Nearly seven out of 10 voters in key constituencies believe the NHS should be excluded from a deal between the EU and America which threatens to make privatisation permanent, by giving the profits of corporations precedence over national lawmakers.
If Britain fails to win its exclusion from the trade agreement, most voters (54 per cent) want the prime minister to veto it to ensure our health service is protected.
The so-called transatlantic trade and investment partnership (TTIP) is being negotiated behind closed doors by EU and American bureaucrats. It is the largest bilateral trade deal ever negotiated and will be backed by international law, policed by secret courts.
So unless the British government intervenes, these secret courts would grant American multinationals, or any firm with American investors, the power to sue the government if it ever attempted to take privatised health services back into public ownership.
Unite is already deeply concerned that under the existing health and social care act, brought in last year by the Coalition, the NHS is being dismembered by the private sector, including American companies. The treaty would lock in the privatisation process by giving the private sector a greater security of tenure and make existing privatisation permanent. According to the Financial Times, around £5.8bn of NHS work is currently being advertised to the private sector, a 14 per cent increase on last year.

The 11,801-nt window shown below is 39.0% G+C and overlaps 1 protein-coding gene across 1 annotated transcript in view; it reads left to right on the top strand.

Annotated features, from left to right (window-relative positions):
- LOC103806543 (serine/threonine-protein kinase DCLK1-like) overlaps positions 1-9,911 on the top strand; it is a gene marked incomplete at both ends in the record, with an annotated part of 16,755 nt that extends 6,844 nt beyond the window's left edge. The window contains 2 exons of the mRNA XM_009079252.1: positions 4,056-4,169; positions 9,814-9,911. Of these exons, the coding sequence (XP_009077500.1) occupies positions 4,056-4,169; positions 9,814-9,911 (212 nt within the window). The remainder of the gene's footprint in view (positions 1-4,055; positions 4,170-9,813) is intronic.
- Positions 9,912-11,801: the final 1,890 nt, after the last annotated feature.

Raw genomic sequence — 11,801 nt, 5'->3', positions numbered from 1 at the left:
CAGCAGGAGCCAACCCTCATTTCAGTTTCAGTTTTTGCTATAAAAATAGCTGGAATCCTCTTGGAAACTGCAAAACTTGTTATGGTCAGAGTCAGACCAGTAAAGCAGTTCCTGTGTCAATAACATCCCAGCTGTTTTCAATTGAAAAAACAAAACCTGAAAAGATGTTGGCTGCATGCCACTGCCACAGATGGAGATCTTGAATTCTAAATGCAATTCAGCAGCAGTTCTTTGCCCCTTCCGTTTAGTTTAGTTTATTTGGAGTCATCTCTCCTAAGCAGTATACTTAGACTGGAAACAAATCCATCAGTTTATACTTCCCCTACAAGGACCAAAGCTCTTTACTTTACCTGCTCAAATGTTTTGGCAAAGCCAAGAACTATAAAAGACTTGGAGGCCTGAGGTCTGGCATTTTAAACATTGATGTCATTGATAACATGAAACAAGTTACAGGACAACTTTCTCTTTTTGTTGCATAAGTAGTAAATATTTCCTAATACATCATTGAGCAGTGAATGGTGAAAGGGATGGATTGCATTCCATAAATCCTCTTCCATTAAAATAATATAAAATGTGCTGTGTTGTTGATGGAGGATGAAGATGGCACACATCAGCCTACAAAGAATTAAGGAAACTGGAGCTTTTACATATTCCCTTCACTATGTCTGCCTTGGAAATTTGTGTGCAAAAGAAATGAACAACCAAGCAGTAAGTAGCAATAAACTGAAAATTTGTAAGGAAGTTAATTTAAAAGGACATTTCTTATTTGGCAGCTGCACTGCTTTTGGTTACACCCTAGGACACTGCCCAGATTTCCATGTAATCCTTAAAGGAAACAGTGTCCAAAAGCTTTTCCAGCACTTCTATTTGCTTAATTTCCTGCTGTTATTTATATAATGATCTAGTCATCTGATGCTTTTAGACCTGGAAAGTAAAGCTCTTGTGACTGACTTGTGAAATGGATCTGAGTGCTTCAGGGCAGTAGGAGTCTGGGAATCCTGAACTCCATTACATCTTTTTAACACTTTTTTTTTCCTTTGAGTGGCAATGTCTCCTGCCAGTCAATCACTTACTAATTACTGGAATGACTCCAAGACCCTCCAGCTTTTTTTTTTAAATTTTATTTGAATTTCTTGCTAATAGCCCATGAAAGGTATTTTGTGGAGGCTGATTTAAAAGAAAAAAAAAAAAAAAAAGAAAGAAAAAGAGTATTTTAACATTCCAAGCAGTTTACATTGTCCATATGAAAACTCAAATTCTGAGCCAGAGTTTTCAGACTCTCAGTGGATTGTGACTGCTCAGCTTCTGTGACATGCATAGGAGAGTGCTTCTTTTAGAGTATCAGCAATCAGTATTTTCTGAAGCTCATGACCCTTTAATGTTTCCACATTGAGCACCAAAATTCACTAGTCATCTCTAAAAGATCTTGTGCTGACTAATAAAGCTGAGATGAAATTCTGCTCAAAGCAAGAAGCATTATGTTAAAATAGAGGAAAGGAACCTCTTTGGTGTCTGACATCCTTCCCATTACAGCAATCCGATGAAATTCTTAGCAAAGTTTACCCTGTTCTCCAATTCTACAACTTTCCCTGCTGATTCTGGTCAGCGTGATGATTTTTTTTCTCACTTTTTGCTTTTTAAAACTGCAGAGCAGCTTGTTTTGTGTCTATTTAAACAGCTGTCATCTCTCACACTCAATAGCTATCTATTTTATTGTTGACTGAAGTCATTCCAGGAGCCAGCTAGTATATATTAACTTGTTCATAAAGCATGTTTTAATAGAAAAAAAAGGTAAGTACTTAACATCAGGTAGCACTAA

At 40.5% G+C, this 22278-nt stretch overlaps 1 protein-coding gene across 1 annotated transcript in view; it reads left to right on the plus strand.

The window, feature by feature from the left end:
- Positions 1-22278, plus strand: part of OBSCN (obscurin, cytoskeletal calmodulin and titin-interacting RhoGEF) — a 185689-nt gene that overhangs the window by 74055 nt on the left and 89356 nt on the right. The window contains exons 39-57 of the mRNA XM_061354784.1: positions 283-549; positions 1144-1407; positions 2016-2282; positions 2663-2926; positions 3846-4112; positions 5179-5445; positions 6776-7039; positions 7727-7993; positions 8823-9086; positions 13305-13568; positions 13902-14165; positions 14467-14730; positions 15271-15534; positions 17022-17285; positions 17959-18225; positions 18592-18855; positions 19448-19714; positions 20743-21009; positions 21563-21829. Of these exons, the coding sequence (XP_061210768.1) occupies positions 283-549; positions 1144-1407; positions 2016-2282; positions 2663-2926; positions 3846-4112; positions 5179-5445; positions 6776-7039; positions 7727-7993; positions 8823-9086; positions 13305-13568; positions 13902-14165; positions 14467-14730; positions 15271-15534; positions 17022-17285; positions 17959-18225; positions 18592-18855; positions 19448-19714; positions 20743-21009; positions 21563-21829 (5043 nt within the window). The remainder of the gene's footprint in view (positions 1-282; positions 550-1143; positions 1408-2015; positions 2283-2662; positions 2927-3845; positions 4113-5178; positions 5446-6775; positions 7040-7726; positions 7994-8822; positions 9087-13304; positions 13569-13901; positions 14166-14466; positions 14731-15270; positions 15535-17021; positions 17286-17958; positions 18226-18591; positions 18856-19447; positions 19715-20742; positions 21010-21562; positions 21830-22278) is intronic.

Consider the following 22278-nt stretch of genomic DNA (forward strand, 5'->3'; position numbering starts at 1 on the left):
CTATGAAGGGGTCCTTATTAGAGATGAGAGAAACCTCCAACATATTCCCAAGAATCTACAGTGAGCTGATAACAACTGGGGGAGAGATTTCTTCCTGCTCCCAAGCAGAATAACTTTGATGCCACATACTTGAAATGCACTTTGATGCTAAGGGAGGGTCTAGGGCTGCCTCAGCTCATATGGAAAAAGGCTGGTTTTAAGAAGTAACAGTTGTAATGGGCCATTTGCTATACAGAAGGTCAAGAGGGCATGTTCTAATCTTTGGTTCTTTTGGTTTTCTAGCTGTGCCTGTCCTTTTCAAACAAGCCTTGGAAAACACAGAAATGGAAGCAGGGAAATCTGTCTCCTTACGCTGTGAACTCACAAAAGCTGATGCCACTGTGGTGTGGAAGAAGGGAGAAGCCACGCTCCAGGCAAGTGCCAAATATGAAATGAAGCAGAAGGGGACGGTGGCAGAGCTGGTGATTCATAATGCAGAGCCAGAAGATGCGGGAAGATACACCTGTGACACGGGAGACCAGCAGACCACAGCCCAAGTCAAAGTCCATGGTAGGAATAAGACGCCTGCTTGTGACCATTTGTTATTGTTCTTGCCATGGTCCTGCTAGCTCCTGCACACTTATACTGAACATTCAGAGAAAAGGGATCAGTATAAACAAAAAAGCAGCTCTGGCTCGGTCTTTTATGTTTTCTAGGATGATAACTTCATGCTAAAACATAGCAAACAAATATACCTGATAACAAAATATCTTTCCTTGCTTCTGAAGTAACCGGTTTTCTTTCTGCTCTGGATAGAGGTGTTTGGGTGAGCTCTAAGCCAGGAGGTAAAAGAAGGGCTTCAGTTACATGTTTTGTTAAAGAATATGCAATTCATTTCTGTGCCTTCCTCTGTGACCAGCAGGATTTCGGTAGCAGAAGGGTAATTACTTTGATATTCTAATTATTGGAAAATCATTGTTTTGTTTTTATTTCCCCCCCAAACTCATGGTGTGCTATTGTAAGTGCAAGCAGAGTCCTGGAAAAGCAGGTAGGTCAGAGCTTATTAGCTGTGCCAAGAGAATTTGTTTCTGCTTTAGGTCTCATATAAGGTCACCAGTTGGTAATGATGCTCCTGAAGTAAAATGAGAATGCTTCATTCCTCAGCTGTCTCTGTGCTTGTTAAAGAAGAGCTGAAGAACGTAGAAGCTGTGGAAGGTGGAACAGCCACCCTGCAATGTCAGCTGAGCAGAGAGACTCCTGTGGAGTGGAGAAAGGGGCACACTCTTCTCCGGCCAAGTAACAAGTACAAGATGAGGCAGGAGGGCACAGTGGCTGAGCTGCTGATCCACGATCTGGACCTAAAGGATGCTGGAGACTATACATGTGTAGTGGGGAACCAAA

Unite general secretary Len McCluskey said the poll of voters showed that the NHS would be one of the main issues in next year’s general election. “We don’t believe the empty promises coming from the bureaucrats in Brussels but Cameron could act today and protect our health service. David Cameron’s silence is deafening. He is refusing to answer a very simple question. Are we going to exempt health from the EU US trade agreement.”
The poll, carried out by Survation, questioned over 2,600 voters across 13 marginal Conservative-held seats. The survey showed a nine point swing to Labour from the Tories in the battleground seats. They include Camborne and Redruth which George Eustice won by just 66 votes, North Warwickshire won by Dan Byles with a 54 vote majority and Thurrock, won by Jackie Doyle-Price by a mere 92 votes.